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A Stolen Laptop Contained Data For More Than 114,000 Patients At Truman Medical Centers

A spokeswoman for the hospital said the laptop was stolen from an employee's vehicle.

For the second time in four months, Truman Medical Centers has suffered a data breach, this one involving more than 114,000 patients.

The Kansas City safety net hospital informed the Department of Health and Human Services’ Office for Civil Rights that the cause of the breach was a laptop theft on Dec. 5.

Leslie Carto, a spokeswoman for the hospital, said the work-issued laptop was stolen from an employee’s vehicle.

The computer was password-protected, Carto said, and “there’s no evidence that any unauthorized party accessed, viewed or misused the information.”

“While we think the odds of the thief being able to crack the password and find any PHI (protected health information) are slim, we owe it to our patients to let them know about the theft,” Carto said.   

Truman is offering credit monitoring services to patients who request them.

In August, Truman was hit with a ransomware attack that locked the hospital out of parts of its computer system.

Truman agreed to pay a small, undisclosed amount of money to the ransomware attackers to unlock the data. The hospital said that patients’ personal health and financial information was kept on another system and was not affected by that attack.

Data breaches are a huge problem for the healthcare industry, costing it $4 billion this year, according to a survey by Black Book Market Research. The survey says that more than 93% of healthcare organizations have experienced a data breach in the last three years and 57% have had more than five data breaches during the same period.

In the first seven months of 2019 alone, more than 31 million health records in the U.S. were compromised by security breaches. That was more than double the number of incidents affecting the healthcare industry in all of 2018.

Medical records can command up to $1,000 on the internet’s dark web – encrypted online content that’s accessible only with special browsers – compared with up to $110 for credit card information or $1 for Social Security numbers.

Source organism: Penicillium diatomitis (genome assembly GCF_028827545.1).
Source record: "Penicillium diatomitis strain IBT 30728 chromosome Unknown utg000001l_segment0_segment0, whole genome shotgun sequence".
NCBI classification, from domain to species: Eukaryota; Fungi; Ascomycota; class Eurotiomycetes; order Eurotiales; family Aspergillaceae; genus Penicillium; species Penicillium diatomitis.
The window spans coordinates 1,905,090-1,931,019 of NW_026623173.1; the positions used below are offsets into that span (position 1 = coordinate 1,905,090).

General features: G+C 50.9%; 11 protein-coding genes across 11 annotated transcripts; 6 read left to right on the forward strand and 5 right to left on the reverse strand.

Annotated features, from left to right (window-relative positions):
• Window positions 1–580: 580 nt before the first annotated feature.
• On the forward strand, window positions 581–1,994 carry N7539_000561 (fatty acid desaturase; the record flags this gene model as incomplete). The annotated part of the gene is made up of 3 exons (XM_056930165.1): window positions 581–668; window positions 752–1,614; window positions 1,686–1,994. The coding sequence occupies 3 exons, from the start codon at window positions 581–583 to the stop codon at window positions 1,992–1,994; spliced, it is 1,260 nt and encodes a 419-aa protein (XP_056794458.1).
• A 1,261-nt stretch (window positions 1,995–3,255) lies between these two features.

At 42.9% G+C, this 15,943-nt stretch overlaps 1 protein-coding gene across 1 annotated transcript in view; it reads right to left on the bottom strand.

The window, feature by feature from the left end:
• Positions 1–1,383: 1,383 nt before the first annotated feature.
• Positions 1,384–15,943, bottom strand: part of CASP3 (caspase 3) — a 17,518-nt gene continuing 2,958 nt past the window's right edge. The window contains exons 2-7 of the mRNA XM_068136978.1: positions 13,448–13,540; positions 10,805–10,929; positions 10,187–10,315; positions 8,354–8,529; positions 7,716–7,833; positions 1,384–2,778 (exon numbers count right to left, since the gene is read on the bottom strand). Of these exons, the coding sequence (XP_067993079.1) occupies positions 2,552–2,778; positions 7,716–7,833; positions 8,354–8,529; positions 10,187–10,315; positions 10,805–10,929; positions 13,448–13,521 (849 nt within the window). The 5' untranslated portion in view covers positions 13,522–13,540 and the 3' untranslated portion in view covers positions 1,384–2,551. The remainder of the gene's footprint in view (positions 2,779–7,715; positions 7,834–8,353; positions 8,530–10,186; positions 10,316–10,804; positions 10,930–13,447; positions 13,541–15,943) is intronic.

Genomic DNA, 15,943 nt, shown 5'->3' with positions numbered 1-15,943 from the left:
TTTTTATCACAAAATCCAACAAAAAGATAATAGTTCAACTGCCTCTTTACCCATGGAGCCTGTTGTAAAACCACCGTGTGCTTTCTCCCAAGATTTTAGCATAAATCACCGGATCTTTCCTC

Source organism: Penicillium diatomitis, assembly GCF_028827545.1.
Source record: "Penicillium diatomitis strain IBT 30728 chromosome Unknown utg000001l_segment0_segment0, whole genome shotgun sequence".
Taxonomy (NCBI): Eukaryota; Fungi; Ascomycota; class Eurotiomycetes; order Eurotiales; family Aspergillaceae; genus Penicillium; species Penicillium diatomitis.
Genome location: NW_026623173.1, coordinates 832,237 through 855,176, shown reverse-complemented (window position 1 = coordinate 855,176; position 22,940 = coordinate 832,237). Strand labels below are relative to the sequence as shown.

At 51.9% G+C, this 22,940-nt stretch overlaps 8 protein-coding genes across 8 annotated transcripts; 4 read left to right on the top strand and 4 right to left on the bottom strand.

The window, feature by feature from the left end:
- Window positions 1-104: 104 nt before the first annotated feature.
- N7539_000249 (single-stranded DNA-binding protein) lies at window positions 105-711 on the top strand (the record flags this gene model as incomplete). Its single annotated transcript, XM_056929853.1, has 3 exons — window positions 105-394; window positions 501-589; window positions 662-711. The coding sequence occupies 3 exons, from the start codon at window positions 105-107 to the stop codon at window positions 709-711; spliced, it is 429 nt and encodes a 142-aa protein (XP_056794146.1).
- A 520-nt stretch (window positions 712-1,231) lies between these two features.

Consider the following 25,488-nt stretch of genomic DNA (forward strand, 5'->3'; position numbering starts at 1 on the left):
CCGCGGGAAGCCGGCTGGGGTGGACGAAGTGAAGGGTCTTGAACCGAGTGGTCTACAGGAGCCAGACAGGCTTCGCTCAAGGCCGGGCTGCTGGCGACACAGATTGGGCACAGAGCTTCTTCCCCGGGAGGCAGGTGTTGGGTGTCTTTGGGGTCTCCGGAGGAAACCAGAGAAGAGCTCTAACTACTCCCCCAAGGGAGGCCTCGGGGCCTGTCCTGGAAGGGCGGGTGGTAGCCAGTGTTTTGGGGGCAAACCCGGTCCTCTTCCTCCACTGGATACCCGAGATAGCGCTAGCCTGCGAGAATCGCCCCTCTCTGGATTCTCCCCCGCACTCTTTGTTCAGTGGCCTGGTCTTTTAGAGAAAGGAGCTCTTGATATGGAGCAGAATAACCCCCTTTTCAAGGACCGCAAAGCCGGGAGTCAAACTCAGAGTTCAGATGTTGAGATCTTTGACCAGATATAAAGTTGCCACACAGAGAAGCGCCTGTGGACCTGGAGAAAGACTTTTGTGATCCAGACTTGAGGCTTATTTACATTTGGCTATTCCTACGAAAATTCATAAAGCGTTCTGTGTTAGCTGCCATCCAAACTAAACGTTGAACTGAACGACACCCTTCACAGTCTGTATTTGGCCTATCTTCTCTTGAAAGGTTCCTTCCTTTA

A year ago, a local anesthesia group notified 3,472 patients that some of their personal information may have been compromised after surgery schedules were stolen from an employee’s car.

Anesthesia Associates of Kansas City, which is based in Overland Park, said that a nurse anesthetist had placed a backpack containing the schedules in a visible part of his car – a violation of the group’s data security protocols.

Last month, another laptop theft, at Washington University School of Medicine in St. Louis, involved 3,237 patient records.

And in September, Ferguson Medical Group in Sikeston, Missouri, was hit with a ransomware attack, rendering inaccessible medical records for services the group had provided before Jan. 1, 2019. The group did not pay a ransom; it was able to restore access to most but not all of the records through backup files.

Saint Francis Medical Center in Cape Girardeau, which recently acquired Ferguson Medical Group, said it did not believe the incident resulted in the disclosure of patient information to unauthorized parties.  

Dan Margolies is a senior reporter and editor at KCUR. You can reach him on Twitter @DanMargolies.

Dan Margolies has been a reporter for the Kansas City Business Journal, The Kansas City Star, and KCUR Public Radio. He retired as a reporter in December 2022 after a 37-year journalism career.
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